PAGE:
Scope of Practice

4 reasons why health coaching works

Kevin B. O'Reilly , Senior News Editor

The use of health coaches in a physician-led, team-based care model has been shown to help improve outcomes for patients with chronic conditions such as type 2 diabetes and hypertension. One multispecialty practice explains how they implemented the idea and the critical ways these new team members advance care.

Union Health Center’s history of looking for new ways to help patients stretches back to its 1914 establishment by the International Ladies’ Garment Workers’ Union in the wake of the tragic Triangle Shirtwaist Factory fire. Now recognized as a level three patient-centered medical home, the Manhattan-based practice says its health coaches—all medical assistants—are succeeding in its care model thanks to proximity, flexible scheduling, standardized tracking and evidence-based communications approaches.

Proximity. This is an important element of the practice’s approach, as detailed in a STEPS Forward™ practice improvement module on health coaching. For every three  clinicians, there is a designated health coach across the hall to see patients and take a smooth handoff. That first meeting is all about educating the patient on the health coach’s supportive, long-term role in care. The health coaches work with patients treated by primary care physicians as well as those referred by Union Health Center specialists in areas such as endocrinology, pulmonology, cardiology, podiatry and ophthalmology.

Flexible scheduling. In addition to face-to-face meetings, Union Health Center’s health coaches often take appointments by phone so that busy patients can get the information they need without traveling to the clinic. Health coaches can schedule their own appointments, and their calendars are available to anyone with access to the practice’s electronic health record (EHR) to arrange patient-health coach meetings. The frequency of appointments can vary by patient needs and progress, from six months to a year. Patients may also resume meeting with health coaches if their outcomes worsen. Patients often contact the easy-to-reach health coaches with concerns about managing their chronic illnesses that they are unsure merit a physician appointment.

Standardized tracking. Consistent, thorough documentation of visits is made possible through use of customized templates to track health coaches’ encounters with patients. This enables health coaches to pick up right where they left off with patients without missing a beat. It also makes it easier for physicians and other clinicians to track the coaching’s impact and how well patients are meeting care goals.

Evidence-based communications skills. Patients with limited English proficiency often can speak directly with health coaches in their preferred language, because the health coaches are bilingual in Spanish, French-Creole or Chinese. In addition to literally speaking patients’ language, the health coaches have been trained to use evidence-based communications approaches when educating patients.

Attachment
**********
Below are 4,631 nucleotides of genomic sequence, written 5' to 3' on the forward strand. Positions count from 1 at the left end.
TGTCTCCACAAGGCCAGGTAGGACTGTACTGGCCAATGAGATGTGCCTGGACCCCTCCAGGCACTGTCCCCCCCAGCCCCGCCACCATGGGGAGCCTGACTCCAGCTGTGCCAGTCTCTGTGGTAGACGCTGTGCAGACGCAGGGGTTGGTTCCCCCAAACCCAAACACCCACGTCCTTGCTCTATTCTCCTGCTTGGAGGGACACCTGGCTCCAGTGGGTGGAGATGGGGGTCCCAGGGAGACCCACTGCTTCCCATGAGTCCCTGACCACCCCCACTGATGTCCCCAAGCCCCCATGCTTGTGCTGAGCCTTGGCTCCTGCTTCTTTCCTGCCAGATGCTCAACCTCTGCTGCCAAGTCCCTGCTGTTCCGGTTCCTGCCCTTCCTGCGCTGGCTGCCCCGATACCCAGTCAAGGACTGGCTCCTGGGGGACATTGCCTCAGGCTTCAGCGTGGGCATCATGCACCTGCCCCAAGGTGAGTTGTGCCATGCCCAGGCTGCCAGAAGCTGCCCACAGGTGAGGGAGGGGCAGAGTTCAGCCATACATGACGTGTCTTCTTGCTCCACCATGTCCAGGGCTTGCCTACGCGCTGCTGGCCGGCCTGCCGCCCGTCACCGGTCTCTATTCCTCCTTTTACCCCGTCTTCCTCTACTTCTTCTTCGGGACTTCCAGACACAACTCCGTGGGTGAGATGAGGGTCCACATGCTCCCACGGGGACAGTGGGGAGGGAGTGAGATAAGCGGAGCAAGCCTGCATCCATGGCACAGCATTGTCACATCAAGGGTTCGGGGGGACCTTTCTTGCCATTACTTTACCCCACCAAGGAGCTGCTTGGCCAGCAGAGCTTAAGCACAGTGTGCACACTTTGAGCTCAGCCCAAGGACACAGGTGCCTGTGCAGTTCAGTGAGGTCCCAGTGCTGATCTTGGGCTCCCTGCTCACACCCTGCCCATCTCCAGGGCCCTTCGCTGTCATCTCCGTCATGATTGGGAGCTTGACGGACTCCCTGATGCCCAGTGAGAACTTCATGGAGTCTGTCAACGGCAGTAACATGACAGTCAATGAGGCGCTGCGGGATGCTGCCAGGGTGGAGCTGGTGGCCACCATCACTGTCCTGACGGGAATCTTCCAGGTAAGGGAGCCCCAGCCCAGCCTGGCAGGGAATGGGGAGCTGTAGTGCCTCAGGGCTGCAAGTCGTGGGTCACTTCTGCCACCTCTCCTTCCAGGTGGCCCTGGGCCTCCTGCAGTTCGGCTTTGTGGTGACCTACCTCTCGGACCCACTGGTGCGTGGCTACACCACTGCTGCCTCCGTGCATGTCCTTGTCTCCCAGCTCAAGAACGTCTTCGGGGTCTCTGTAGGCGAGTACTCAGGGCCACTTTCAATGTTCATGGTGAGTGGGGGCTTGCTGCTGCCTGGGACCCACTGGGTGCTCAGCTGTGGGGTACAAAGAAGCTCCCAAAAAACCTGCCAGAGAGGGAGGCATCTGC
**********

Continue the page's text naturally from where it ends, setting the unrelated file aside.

One of these methods is the ask-tell-ask approach. Using this technique, health coaches spark a dialogue by asking patients about their health goals. They might ask about patients’ No. 1 medical concern, what they know about diabetes or what they understand about how to lower their A1c level. The coaches then incorporate the patients’ responses to provide actionable information—this is the “tell”—that is geared specifically to the patient’s need and knowledge level. Then, the coach asks a follow-up question to confirm the patient’s understanding.

Another communication technique the health coaches use is teach-back, also known as closing the loop. Using this method, health coaches take the time to ensure that the information they have provided is actually understood by patients, who are asked to repeat in their own words the instructions or information the coach has offered. If the patient’s own explanation shows a misunderstanding, the health coach looks for another way to convey the concept and again asks for the patient to teach it back.

Finally, health coaches use action planning to help patients take a granular approach to changing their health behaviors. Research has shown that simply telling patients to stop an unhealthful behavior is unlikely to succeed. Instead, the health coaches work with their patients to cut down on the behavior—reducing sugar-sweetened soda consumption from five cans a day to two, for example.

The STEPS Forward module offers the concrete information needed to help other practices learn more about health coaching and what it takes to recruit, train and mentor coaches, as well as how to track their progress. A separate module can help your organization create, implement and evaluate a professional development program for medical assistants.

The modules may also be completed for continuing medical education credit. There are seven new modules available from the AMA’s STEPS Forward collection, bringing the total number of practice improvement strategies to 43; several thanks to a grant from, and collaboration with, the Transforming Clinical Practices Initiative.